The other team that will be important for you to connect with will be the sales team. Generally at a startup, the sales team will be fairly small and they will have all come from other businesses. More often than not I’ve discovered that they all have a relationship with each other – they’ve worked together somewhere else. When you show up, you’ll be crashing their party – they’ve created their own ways of describing the product and they were probably the ones who created the product pricing. You’re going to have to convince them that having you onboard is going to allow them to sell more. Stress that you’ll be telling them about new features (that are real, not imaginary) early on in the game and that you’ll help them create responses to customer requests for proposal. Show your value and you’ll be accepted by the startup’s sales team.
What All Of This Means For You
All companies are not created the same. Large companies offer a secure paycheck, job stability, and a chance to advance your career. Startups offer you a high energy work environment, few rules, and the ever present risk of complete failure. If you find yourself as a product manager for a startup, you are going to have to be aware of what you’ll have to do in order to be successful – even if it was now covered in the product manager job description.
Knowing what to do right off the bat is one of the most important things that a product manager who is working at a startup needs to know. The good news is that the company ran into a problem that they hired you to solve. What this means is that this problem is exactly what you need to tackle first – don’t worry about roadmaps, release schedules, etc. As you solve problems, it’s going to be very important that you build relationships with the people who matter. Two groups that will be critical to your success include development and sales. Take the time to build the relationships with them that will serve you well over time.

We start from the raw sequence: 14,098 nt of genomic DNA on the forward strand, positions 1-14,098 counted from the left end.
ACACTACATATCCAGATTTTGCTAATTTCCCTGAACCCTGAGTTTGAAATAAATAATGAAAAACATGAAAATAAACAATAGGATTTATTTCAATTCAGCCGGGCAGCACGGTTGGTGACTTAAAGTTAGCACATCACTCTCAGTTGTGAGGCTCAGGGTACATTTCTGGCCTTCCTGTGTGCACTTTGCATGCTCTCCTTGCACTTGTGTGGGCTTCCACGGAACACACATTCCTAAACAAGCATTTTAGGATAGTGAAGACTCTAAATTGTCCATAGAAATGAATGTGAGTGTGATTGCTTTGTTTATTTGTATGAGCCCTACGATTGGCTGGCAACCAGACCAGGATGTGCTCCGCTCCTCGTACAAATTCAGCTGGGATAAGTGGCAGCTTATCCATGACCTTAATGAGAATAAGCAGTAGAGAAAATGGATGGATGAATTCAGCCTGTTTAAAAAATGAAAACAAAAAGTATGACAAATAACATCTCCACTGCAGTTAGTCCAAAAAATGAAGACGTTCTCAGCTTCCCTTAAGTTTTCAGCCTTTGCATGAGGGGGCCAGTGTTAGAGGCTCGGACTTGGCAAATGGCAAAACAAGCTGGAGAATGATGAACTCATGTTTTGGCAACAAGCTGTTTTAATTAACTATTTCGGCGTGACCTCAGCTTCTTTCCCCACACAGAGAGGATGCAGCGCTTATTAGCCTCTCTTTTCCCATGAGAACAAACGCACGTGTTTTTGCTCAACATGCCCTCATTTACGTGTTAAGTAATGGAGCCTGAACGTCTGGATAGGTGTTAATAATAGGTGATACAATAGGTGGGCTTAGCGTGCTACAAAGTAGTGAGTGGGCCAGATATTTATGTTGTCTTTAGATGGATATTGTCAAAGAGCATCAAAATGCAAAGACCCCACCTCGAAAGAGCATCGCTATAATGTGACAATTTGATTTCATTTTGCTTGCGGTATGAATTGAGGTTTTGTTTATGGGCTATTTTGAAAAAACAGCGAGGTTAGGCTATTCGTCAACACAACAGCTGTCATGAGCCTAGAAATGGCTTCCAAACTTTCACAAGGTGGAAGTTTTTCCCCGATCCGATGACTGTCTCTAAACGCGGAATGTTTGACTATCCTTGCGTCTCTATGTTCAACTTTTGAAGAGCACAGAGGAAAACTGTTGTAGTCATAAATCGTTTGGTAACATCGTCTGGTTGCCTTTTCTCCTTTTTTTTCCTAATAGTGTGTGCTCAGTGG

I’ve worked for both large, established firms and startups. I like working at startups better even though there is so much risk involved. I feel as though the startup really needs me, my actions have a very clear impact on what and how the company conducts business. However, at a startup the rules for what a product manager needs to do are different. Make sure that you know what you need to be dong and who you need to be working with and everything will turn out to be a success!
– Dr. Jim Anderson
Blue Elephant Consulting –
Your Source For Real World Product Management Skills™
Question For You: Do you think that you should create a schedule to check with your start up management on how you are doing as a product manager?
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What We’ll Be Talking About Next Time
As product managers, our job is to do everything in our power to make sure that our product is a success. It would be a wonderful world if only our potential customers would come to us and ask us to please sell them our product. However, it rarely happens that way. Instead, more often than not customers issue Requests For Proposals (RFPs) and we’re invited to submit a proposal along with several other vendors. I was recently involved in an RFP process and it went very, very badly…